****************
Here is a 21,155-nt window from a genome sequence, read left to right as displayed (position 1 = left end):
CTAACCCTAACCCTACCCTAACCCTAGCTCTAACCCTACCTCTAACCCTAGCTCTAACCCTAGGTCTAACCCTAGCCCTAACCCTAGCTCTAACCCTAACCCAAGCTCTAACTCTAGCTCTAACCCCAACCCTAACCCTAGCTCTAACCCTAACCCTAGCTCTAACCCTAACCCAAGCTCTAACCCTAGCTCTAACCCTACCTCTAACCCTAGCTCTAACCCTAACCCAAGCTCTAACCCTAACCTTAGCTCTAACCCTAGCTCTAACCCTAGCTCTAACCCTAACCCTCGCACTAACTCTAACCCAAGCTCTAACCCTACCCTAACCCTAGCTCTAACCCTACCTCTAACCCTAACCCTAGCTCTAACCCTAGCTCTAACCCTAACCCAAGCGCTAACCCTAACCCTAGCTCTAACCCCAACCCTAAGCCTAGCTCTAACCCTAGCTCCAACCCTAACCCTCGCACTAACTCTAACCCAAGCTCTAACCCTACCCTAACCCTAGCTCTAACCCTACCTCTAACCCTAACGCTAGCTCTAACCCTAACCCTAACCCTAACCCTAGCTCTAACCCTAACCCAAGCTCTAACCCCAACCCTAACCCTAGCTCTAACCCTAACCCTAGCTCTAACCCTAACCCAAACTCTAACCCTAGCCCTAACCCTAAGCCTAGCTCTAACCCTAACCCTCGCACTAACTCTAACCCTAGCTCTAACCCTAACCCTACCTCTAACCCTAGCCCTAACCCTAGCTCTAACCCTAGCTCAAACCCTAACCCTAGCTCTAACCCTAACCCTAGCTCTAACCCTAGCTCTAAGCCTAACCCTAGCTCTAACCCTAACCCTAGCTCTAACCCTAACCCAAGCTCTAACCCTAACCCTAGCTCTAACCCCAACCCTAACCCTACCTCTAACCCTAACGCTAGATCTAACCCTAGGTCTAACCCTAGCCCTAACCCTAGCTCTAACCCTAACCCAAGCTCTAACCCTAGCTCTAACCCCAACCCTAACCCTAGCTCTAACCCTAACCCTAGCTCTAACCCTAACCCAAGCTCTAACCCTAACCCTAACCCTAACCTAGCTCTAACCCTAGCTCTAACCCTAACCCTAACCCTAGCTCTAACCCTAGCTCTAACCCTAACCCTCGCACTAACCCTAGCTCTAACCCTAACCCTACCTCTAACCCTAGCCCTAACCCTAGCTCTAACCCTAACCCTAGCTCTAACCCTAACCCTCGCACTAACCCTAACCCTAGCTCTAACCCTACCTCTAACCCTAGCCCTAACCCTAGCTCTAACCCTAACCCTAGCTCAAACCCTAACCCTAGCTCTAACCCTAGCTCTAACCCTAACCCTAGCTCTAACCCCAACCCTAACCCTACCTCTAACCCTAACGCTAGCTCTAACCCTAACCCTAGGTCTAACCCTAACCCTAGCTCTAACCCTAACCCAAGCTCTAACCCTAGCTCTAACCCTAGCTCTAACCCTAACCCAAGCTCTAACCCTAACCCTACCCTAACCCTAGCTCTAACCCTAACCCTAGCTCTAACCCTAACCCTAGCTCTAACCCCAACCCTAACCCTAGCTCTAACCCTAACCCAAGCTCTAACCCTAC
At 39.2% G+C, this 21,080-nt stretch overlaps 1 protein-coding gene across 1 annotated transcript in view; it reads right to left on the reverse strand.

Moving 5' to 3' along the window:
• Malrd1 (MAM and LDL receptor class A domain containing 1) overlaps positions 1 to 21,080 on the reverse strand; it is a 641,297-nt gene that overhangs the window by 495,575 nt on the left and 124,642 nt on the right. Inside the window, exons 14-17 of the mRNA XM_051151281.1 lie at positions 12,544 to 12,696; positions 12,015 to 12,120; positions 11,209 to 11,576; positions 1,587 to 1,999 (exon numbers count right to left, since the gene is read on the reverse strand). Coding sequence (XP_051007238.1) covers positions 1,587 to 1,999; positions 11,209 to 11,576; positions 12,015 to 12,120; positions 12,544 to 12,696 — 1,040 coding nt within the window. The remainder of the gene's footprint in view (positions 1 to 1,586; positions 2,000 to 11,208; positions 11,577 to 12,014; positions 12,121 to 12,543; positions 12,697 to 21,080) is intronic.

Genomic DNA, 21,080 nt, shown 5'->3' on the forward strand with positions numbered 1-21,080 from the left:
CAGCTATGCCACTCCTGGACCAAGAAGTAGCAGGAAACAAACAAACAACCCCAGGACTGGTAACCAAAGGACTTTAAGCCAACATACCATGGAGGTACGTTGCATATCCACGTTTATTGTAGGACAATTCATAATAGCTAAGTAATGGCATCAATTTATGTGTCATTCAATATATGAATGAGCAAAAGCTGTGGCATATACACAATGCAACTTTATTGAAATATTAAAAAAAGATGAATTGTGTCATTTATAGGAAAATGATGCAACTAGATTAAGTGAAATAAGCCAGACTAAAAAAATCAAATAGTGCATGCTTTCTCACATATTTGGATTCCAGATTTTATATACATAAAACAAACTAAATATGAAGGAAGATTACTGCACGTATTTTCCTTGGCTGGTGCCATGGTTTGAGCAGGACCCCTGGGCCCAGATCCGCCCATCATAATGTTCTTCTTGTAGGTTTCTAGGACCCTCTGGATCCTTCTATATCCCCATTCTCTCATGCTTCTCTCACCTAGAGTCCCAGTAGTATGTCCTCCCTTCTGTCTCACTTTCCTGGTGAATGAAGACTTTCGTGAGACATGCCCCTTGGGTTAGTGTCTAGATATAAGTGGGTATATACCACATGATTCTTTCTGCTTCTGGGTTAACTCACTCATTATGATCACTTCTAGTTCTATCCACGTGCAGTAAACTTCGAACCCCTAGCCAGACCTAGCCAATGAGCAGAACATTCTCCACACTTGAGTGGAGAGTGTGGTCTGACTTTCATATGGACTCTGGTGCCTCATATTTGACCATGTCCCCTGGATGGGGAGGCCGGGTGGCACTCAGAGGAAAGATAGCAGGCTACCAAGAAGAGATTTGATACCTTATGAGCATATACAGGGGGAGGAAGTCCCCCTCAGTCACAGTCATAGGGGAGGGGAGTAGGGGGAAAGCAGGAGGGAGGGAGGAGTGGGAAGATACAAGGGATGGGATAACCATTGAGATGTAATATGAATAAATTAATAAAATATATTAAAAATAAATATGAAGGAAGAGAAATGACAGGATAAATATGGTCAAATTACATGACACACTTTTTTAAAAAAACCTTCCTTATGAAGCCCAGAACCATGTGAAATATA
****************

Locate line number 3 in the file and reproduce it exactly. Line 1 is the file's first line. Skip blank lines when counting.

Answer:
At 39.2% G+C, this 21,080-nt stretch overlaps 1 protein-coding gene across 1 annotated transcript in view; it reads right to left on the reverse strand.